Every year, the Koffler Gallery invites artists to design bookmarks and then tuck them into books on the sales tables at the annual Toronto Jewish Book Fair.
This year, Anisia Avram, York grad student and guest curator of this year’s Bookmark Project, will commission artists to design bookmarks for the October book fair. She’s looking for submissions.
What are the odds of finding one of this year’s exquisite little pieces of art? Pretty slim. This year, about 20 artists will each create two original, identical bookmarks. One bookmark will be inserted into a book of their choosing, the other will be placed on display. There are thousands of books on sale at the weeklong Toronto Jewish Book Fair in North York. The 34-year-old annual event (this year from Oct. 23 to 31), rated one of the biggest Jewish book fairs in North America, draws as many as 5,000 bargain hunters.
Right: Anisia Avram
The Bookmark Project started nine years ago. The Koffler Gallery invites artists to submit designs based on themes, then selects and commissions a number of them. As curator, Avram came up with “amulet” as the design theme of this year’s competition.
Amulet or lucky charm, “the bookmark becomes a protective power, helping the reader find a way in and out of the book,” writes Avram. “Similar to the mythical thread of Ariadne that guided Theseus through the Minotaur’s labyrinthine lair, the bookmark acts as a course-plotting aid through the maze of words. It is the reader’s sidekick and amulet in a great book adventure.”
Avram is no stranger to curating. During her undergraduate years in visual arts at York, the 24-year-old Romanian-born student curated many shows for the Samuel J. Zacks Gallery in Stong College. As a founder of the InPrint Studio, a collective of student printmakers, she also organized shows and promotions.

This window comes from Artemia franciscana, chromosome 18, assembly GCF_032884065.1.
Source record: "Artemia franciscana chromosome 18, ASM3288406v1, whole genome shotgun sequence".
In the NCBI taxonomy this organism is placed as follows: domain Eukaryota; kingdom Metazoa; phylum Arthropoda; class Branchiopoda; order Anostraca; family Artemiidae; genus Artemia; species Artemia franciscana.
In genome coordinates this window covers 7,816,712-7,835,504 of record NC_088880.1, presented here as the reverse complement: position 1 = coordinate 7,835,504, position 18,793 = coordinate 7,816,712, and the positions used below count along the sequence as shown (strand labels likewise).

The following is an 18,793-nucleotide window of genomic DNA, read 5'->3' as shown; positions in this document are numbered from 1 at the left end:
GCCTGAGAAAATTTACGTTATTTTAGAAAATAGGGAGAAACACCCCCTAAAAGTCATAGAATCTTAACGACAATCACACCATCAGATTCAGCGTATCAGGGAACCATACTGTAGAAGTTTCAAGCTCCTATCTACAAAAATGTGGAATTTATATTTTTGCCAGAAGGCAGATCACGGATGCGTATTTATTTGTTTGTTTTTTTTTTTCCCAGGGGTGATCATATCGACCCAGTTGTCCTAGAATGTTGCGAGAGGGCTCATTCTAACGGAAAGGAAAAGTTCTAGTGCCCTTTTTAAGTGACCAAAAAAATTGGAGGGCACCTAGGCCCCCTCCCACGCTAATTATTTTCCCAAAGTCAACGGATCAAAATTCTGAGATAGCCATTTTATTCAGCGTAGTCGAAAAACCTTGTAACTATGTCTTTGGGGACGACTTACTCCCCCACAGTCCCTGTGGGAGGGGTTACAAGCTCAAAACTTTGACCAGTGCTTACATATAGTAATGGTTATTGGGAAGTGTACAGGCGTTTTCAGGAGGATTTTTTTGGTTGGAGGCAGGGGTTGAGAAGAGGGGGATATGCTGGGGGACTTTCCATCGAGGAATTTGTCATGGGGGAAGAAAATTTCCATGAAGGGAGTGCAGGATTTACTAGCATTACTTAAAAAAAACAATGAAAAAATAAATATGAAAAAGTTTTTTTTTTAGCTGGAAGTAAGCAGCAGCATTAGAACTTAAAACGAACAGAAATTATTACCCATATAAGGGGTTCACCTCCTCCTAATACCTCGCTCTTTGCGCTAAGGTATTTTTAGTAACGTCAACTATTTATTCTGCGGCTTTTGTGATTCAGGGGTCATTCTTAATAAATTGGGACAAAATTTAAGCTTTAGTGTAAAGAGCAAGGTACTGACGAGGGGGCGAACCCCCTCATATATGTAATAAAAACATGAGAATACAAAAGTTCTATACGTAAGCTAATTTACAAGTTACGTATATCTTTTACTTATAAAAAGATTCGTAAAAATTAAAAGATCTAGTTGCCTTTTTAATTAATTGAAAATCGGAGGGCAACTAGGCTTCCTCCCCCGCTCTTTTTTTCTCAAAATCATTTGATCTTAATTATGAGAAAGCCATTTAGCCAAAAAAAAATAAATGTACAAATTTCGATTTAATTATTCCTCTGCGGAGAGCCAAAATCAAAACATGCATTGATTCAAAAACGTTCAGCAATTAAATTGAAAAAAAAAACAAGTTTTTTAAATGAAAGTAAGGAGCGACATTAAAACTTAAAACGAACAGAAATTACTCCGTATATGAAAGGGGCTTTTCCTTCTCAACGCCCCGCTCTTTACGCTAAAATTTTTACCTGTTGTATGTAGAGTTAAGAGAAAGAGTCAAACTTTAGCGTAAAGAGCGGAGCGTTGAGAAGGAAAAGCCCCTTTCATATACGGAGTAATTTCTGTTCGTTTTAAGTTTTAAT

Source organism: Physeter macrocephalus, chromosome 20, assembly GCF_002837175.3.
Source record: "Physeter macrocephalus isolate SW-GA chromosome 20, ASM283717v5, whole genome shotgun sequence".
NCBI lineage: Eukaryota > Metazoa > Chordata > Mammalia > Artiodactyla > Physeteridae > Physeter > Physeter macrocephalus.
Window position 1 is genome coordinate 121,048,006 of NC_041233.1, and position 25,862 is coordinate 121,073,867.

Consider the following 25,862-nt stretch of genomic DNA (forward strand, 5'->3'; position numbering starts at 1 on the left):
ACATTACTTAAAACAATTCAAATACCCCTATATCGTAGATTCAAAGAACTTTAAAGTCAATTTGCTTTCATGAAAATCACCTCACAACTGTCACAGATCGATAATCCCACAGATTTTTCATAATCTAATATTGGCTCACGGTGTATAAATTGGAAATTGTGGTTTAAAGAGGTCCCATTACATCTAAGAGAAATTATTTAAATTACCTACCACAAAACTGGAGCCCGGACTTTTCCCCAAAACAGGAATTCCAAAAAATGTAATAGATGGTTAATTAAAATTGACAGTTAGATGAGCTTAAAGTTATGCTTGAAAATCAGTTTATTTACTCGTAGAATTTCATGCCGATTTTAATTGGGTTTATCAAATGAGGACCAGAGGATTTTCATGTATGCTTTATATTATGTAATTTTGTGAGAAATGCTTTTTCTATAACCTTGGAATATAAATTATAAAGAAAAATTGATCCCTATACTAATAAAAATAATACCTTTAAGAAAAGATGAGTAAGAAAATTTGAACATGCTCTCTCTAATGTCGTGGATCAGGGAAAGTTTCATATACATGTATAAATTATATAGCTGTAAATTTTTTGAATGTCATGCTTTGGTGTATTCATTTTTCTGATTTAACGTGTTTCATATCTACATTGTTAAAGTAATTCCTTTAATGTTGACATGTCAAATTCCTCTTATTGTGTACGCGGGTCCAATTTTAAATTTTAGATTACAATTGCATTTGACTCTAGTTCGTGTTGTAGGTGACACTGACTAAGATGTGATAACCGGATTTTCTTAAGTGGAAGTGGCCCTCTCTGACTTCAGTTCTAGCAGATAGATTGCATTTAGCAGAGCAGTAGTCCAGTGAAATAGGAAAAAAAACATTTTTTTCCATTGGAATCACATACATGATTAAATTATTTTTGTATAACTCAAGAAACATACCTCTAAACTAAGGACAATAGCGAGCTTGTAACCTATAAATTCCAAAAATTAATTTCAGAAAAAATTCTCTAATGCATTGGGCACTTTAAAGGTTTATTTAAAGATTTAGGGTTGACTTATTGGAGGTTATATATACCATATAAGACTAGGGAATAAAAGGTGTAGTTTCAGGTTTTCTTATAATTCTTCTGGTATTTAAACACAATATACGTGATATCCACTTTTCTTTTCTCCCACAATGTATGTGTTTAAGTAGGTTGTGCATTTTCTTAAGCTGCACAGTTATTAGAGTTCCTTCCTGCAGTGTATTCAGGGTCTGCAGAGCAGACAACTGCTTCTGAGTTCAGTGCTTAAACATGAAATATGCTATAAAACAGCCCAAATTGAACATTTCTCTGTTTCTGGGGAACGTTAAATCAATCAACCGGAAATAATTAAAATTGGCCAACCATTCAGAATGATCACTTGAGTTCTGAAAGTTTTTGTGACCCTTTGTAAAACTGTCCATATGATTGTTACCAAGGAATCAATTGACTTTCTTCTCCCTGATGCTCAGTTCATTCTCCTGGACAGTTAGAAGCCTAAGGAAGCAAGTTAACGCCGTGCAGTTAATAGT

Curating soon seized her imagination as much as her printmaking and photography. At Zacks, “I enjoyed thinking about other people’s art sometimes more than immersing myself in my own art. How I would display it, the audiences I could reach and the story I would tell of their art took centre stage in what I was doing back then.”
Left: A 2008 bookmark
Two years ago, Avram earned her bachelor of fine arts then enrolled in York’s Graduate Program in Art History. Infected by the curating bug, she sought advice about what credentials she would need and also enrolled in York’s master of business administration program. By next spring, she expects to complete both her MA thesis on Romanian-Canadian sculptor Sorel Etrog and her MBA. If she resists doing a PhD, she’ll look for a curatorial position.
Left: A 2009 bookmark
Meanwhile, she’s trying to entice artists, including York visual arts students, to submit designs for the Bookmark Project. The deadline is Oct. 4 and details are posted on the Koffler Centre of the Arts Web site.
For those who aren’t lucky enough to find a little bookmark gem between the pages of a book fair purchase, the designs will be displayed after Oct. 23 on the Koffler Centre of the Arts Web site along with a critical essay by Avram about the project.
By Martha Tancock, YFile contributing writer